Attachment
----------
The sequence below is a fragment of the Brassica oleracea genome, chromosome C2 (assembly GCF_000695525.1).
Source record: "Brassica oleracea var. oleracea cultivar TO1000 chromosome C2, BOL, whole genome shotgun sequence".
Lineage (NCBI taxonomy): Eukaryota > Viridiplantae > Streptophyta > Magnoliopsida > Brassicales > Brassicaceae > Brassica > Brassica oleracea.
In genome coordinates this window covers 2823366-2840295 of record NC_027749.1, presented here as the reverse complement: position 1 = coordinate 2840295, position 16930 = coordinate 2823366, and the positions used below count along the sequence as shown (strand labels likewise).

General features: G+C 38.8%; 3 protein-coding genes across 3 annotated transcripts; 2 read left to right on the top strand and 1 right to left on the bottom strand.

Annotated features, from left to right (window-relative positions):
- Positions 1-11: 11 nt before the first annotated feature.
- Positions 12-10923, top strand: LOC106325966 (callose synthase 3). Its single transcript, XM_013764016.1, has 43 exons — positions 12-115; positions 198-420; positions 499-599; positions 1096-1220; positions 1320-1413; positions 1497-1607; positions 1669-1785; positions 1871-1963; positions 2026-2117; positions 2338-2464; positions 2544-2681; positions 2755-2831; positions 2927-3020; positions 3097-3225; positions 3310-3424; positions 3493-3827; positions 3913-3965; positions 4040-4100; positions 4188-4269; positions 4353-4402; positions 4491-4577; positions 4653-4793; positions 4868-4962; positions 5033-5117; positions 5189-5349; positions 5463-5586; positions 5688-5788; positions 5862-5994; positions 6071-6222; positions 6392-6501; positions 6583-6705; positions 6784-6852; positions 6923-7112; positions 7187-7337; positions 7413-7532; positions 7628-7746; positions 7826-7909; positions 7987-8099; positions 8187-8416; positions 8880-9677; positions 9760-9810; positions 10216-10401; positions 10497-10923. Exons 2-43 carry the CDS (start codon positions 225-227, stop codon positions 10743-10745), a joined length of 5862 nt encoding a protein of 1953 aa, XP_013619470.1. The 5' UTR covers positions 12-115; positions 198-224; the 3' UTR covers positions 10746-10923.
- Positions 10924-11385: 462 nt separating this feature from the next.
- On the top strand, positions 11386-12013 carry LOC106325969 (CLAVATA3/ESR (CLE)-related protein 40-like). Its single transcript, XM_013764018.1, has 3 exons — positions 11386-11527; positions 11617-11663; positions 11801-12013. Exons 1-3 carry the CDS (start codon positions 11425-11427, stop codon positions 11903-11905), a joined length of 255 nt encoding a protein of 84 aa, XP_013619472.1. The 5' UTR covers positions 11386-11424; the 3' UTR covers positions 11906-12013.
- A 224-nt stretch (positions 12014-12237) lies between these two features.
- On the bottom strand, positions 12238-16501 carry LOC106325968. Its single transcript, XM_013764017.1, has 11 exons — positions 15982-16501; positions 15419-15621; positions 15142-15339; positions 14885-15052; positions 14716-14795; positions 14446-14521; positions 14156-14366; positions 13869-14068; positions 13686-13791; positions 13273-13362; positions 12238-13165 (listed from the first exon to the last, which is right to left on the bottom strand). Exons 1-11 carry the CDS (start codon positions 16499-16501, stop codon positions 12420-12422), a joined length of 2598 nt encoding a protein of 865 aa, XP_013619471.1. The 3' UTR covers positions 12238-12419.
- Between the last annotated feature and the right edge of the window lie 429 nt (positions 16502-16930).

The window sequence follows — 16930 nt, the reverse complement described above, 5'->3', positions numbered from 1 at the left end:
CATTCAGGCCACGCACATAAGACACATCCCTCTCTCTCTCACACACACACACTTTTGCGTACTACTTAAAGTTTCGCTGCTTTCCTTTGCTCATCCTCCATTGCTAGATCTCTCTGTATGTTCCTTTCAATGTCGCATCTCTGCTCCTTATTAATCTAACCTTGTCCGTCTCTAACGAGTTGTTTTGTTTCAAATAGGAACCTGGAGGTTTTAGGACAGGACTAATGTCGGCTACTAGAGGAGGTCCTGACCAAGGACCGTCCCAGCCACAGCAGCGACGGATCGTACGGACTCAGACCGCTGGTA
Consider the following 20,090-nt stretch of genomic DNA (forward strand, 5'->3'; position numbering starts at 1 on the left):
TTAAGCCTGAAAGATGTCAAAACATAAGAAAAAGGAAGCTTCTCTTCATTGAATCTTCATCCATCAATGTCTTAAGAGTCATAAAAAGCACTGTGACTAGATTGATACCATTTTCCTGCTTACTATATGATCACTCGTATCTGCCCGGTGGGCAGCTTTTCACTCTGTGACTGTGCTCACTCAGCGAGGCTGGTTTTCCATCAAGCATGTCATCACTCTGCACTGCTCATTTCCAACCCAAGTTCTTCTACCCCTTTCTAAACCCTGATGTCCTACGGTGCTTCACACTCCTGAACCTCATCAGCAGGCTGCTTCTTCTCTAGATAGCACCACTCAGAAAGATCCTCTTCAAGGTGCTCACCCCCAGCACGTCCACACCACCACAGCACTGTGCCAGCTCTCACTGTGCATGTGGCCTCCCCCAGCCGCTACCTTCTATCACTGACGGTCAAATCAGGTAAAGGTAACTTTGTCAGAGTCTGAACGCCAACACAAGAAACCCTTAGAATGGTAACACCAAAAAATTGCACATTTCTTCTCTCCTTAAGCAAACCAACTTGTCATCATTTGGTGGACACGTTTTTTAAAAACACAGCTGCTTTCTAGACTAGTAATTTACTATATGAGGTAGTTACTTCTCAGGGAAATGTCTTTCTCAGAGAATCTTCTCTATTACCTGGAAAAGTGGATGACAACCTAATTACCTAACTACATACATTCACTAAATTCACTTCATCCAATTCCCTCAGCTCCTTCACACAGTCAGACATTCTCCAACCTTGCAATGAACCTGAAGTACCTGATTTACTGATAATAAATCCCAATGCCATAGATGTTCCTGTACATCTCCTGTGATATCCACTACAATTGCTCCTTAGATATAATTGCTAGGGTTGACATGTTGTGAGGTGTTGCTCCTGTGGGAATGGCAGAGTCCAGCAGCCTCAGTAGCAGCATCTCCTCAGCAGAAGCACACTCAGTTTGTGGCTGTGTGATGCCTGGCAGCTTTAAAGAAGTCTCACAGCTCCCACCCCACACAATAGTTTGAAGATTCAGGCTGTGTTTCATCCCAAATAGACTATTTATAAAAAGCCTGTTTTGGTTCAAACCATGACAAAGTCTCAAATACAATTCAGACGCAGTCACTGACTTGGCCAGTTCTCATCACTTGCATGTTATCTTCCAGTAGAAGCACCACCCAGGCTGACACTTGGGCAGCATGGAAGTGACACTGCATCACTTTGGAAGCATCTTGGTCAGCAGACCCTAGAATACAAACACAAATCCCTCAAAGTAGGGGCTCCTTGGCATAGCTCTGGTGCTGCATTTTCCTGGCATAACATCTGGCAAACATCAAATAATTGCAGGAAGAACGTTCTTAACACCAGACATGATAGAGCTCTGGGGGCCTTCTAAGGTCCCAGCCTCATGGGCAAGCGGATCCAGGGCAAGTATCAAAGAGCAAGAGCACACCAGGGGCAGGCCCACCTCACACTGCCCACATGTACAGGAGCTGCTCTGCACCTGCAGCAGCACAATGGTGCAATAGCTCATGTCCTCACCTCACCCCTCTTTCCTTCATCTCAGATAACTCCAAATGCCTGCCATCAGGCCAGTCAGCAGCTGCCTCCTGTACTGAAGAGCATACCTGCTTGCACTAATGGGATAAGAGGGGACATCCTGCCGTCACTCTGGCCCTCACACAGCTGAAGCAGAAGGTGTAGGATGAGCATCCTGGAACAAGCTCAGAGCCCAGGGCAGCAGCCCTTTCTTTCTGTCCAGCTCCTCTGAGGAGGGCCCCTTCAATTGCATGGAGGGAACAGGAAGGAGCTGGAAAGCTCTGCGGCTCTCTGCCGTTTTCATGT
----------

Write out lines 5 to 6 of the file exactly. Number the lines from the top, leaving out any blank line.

General features: G+C 38.8%; 3 protein-coding genes across 3 annotated transcripts; 2 read left to right on the top strand and 1 right to left on the bottom strand.

Annotated features, from left to right (window-relative positions):